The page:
High schools update graduation plans

As graduation ceremonies begin to unfold across the state in a variety of formats, new guidance from the Delaware Department of Education has led to updated plans for some districts.

Milford Senior High School was approved this week to hold an outdoor graduation ceremony, following its announcement of plans for smaller ceremonies to partner with a production studio. The high school will also offer individual ceremonies.

The main event will be held Thursday, June 18 at 7 p.m.

The event, slated for Briggs Stadium, will be livestreamed so that those who are not the two permitted guests can view the ceremony.

There will be staggered reporting times for graduates and guests from 6:15 to 6:50 p.m., and face coverings are required for entrance, according to a news release.

Graduates will be permitted to remove masks to walk across the field to receive their diploma as well as during student remarks and performances.

To make sure social distancing occurs, the ceremony will use the length of the football field, versus the home bleachers like past ceremonies. Sanitizing stations will be available throughout the stadium and the district will use digital programs.

Alternatively, graduates can make an appointment time with the high school to report to Briggs Stadium for an individual event during the following evening to have their name announced, walk across the field to receive their diploma, have their picture taken by a photographer and be celebrated by their guests and administrators, according to a news release.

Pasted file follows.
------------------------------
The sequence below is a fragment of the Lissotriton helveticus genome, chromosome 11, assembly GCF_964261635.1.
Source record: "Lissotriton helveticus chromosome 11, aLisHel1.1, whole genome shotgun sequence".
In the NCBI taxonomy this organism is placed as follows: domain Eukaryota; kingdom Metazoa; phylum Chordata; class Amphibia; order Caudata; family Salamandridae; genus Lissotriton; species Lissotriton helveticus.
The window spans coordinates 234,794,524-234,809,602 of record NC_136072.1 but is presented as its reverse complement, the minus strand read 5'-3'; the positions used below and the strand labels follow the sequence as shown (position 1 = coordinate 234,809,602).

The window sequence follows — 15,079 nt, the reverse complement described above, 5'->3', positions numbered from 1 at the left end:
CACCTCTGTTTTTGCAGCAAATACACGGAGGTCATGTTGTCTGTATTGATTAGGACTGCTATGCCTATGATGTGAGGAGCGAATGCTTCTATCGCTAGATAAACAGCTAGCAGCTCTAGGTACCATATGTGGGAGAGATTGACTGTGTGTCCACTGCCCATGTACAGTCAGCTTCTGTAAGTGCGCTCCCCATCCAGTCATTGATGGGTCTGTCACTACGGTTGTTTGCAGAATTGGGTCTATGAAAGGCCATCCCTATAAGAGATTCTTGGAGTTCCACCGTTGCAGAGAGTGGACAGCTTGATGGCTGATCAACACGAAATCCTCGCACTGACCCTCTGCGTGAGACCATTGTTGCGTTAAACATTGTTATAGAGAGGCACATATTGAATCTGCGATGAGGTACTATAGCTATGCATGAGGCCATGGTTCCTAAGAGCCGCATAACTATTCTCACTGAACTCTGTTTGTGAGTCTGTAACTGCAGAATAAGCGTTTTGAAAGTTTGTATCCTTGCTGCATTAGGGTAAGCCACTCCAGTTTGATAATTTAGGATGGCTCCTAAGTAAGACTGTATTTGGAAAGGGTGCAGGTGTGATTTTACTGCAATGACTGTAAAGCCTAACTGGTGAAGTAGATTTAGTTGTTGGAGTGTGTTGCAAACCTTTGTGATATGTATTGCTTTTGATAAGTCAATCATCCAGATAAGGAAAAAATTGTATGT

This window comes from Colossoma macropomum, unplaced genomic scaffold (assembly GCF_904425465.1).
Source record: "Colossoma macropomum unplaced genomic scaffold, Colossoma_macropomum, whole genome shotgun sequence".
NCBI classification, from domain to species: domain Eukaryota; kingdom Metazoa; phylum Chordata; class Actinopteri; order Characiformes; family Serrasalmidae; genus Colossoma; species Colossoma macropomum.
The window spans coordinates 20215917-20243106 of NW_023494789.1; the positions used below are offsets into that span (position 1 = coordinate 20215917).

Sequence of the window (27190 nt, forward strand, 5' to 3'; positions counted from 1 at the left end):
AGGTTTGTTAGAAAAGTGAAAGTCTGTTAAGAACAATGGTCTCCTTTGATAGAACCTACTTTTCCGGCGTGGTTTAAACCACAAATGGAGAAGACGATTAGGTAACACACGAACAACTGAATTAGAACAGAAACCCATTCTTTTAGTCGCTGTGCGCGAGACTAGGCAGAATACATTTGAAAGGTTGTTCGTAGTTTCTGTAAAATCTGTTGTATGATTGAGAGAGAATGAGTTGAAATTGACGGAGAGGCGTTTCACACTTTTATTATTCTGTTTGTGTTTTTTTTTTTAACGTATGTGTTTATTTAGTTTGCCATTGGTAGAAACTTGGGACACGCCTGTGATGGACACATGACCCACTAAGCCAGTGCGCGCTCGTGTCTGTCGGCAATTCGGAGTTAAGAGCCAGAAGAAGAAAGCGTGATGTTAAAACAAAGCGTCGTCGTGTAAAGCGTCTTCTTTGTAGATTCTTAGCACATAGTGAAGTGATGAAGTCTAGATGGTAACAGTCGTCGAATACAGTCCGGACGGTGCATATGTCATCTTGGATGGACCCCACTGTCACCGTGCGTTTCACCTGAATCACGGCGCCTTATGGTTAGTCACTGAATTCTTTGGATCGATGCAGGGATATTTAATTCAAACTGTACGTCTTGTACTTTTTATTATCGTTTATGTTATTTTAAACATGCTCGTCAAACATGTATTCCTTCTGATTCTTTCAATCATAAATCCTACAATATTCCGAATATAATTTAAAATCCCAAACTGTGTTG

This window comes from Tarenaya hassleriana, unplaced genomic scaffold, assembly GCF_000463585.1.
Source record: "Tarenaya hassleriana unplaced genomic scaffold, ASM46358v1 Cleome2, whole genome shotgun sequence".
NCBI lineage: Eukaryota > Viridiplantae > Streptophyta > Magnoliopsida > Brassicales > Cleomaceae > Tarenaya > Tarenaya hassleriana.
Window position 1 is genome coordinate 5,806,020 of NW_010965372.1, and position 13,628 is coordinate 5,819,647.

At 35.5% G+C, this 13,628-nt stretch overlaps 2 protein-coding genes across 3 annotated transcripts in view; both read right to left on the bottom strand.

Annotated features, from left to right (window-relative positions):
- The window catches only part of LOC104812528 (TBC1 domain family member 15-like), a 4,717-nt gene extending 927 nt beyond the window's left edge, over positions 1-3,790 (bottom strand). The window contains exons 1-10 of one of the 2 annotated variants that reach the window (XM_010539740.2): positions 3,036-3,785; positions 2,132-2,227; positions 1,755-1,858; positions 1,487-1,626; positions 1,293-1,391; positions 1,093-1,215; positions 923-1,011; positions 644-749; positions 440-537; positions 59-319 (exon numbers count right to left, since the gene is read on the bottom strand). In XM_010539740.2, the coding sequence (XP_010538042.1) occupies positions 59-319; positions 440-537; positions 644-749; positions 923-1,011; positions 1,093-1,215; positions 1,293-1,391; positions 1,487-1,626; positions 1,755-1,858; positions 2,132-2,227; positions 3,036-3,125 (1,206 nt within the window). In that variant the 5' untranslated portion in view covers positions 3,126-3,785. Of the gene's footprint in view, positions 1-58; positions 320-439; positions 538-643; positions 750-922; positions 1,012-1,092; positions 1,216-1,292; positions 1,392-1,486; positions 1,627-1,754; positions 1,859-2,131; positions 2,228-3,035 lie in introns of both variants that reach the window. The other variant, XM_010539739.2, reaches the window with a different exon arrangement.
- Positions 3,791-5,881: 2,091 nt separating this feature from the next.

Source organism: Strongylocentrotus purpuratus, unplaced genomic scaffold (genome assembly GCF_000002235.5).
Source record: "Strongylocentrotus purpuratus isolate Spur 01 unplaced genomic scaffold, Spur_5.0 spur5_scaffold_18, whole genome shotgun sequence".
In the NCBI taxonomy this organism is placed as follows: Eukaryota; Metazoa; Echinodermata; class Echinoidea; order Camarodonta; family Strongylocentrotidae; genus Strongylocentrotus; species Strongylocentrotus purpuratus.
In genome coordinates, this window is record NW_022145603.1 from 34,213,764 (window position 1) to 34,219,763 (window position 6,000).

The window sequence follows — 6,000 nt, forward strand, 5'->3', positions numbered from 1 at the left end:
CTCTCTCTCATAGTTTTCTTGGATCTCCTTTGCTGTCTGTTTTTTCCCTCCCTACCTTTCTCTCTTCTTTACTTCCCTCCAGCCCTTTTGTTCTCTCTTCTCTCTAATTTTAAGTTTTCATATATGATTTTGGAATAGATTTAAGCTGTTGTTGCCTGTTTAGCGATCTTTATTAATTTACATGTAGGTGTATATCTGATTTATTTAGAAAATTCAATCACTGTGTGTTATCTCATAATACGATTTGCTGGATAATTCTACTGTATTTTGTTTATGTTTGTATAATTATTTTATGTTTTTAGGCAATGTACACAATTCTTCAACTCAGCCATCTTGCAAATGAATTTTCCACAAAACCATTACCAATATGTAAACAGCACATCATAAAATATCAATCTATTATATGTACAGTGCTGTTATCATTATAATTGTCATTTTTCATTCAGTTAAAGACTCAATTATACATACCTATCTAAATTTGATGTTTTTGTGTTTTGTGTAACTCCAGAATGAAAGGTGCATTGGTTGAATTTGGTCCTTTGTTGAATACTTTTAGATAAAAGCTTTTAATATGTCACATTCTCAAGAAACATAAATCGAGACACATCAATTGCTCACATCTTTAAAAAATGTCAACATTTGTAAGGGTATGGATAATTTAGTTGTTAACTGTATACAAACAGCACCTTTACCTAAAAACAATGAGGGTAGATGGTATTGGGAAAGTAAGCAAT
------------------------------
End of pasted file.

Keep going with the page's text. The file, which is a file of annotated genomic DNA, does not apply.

Under this option,more than two guests will be permitted.

Laurel also outdoors

Laurel School District cut the filming portion of its graduation ceremony and committed to an outdoor graduation, Superintendent Shawn Larrimore said in a release to parents.

In a public post at the end of May, he wrote that the district was in contact with DOE and the Division of Public Health to receive approval to exceed the 250-person limit for an outdoor ceremony. Approval was granted this week.

“And we would definitely need one, because at 250 people, even if all of the 130 graduates only brought one guest, that would be 260 people, which would already exceed the 250-person guideline,” he wrote.

Laurel’s graduation is scheduled for Wednesday, June 17, with a rain date scheduled for the following day.

The work for the graduation under the new guidelines began at the end of last month as custodial staff measured out the bleachers at Laurel Stadium in six-foot increments, Dr. Larrimore said.

Seniors will be seated on the football field, six feet apart, he added. Additional guests — beyond the approved number able to watch from the stadium — will be able to view the ceremony via jumbotrons in the parking lot seated in their vehicles.

Indian River amends plans

Indian River School District likewise amended its plans for graduation.